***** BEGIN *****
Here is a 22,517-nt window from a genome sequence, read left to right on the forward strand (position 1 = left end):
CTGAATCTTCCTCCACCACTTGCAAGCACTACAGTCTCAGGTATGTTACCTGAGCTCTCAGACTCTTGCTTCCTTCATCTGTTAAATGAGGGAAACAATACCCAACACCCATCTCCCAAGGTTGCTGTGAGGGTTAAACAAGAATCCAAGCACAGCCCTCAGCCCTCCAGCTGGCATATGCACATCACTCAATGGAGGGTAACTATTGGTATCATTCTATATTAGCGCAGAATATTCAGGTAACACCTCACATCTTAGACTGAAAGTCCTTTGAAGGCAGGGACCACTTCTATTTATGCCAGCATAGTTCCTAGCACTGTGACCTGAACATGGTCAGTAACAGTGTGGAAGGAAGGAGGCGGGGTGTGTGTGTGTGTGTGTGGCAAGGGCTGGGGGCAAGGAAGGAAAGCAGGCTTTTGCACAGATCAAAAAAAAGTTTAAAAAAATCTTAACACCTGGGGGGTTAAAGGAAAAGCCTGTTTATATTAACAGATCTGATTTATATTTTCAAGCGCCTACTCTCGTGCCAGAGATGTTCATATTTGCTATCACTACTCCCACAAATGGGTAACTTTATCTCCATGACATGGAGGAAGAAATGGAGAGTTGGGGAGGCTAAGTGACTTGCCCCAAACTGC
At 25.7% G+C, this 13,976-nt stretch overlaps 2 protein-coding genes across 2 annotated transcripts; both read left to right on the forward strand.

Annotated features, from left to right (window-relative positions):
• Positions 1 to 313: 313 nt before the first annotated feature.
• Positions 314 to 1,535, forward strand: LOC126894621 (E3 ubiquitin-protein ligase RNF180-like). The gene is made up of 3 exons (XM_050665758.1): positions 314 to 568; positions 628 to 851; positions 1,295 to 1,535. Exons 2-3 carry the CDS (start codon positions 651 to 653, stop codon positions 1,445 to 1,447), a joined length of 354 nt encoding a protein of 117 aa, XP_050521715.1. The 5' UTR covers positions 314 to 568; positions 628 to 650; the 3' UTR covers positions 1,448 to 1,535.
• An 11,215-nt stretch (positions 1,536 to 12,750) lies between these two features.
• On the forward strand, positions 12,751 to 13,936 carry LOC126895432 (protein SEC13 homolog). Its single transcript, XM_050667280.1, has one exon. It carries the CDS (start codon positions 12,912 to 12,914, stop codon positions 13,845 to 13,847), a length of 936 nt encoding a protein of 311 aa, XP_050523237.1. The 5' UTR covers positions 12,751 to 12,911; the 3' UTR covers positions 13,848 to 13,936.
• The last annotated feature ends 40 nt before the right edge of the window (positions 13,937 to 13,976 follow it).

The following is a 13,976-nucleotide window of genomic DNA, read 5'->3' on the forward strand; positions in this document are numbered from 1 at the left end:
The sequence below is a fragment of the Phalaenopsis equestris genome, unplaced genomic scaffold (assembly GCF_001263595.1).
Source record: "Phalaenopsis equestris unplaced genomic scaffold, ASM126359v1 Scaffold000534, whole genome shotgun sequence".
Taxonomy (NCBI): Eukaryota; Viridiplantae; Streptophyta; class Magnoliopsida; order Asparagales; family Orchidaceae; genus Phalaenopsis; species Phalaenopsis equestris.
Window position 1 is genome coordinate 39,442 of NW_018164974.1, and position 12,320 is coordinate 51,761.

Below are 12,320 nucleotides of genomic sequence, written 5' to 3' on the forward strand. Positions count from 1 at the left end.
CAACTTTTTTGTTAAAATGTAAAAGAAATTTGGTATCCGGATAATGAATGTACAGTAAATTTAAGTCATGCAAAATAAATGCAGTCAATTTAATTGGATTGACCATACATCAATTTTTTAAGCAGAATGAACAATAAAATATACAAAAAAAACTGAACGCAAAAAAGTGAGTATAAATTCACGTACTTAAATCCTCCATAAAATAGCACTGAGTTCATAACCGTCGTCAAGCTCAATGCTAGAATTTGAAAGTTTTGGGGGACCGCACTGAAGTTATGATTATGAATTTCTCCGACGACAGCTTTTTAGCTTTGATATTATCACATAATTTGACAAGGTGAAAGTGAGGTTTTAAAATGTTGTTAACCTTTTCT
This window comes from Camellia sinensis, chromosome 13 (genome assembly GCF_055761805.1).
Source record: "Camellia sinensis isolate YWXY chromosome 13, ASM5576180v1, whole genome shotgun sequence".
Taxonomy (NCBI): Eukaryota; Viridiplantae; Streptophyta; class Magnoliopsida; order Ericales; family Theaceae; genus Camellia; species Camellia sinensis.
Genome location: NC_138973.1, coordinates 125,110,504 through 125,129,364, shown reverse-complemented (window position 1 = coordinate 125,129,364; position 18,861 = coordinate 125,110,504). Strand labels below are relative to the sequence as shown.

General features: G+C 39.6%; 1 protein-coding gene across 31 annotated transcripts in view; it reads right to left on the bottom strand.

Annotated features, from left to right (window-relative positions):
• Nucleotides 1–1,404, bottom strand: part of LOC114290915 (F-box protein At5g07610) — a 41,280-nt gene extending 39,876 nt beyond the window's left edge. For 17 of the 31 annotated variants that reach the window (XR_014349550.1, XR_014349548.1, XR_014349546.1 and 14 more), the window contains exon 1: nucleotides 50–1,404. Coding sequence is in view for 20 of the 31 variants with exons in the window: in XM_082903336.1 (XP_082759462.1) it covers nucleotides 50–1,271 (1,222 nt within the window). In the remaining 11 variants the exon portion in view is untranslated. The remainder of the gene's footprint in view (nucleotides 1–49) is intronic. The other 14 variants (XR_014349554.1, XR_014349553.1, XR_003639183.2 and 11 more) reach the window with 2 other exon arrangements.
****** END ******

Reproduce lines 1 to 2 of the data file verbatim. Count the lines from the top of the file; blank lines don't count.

Here is a 22,517-nt window from a genome sequence, read left to right on the forward strand (position 1 = left end):
CTGAATCTTCCTCCACCACTTGCAAGCACTACAGTCTCAGGTATGTTACCTGAGCTCTCAGACTCTTGCTTCCTTCATCTGTTAAATGAGGGAAACAATACCCAACACCCATCTCCCAAGGTTGCTGTGAGGGTTAAACAAGAATCCAAGCACAGCCCTCAGCCCTCCAGCTGGCATATGCACATCACTCAATGGAGGGTAACTATTGGTATCATTCTATATTAGCGCAGAATATTCAGGTAACACCTCACATCTTAGACTGAAAGTCCTTTGAAGGCAGGGACCACTTCTATTTATGCCAGCATAGTTCCTAGCACTGTGACCTGAACATGGTCAGTAACAGTGTGGAAGGAAGGAGGCGGGGTGTGTGTGTGTGTGTGTGGCAAGGGCTGGGGGCAAGGAAGGAAAGCAGGCTTTTGCACAGATCAAAAAAAAGTTTAAAAAAATCTTAACACCTGGGGGGTTAAAGGAAAAGCCTGTTTATATTAACAGATCTGATTTATATTTTCAAGCGCCTACTCTCGTGCCAGAGATGTTCATATTTGCTATCACTACTCCCACAAATGGGTAACTTTATCTCCATGACATGGAGGAAGAAATGGAGAGTTGGGGAGGCTAAGTGACTTGCCCCAAACTGC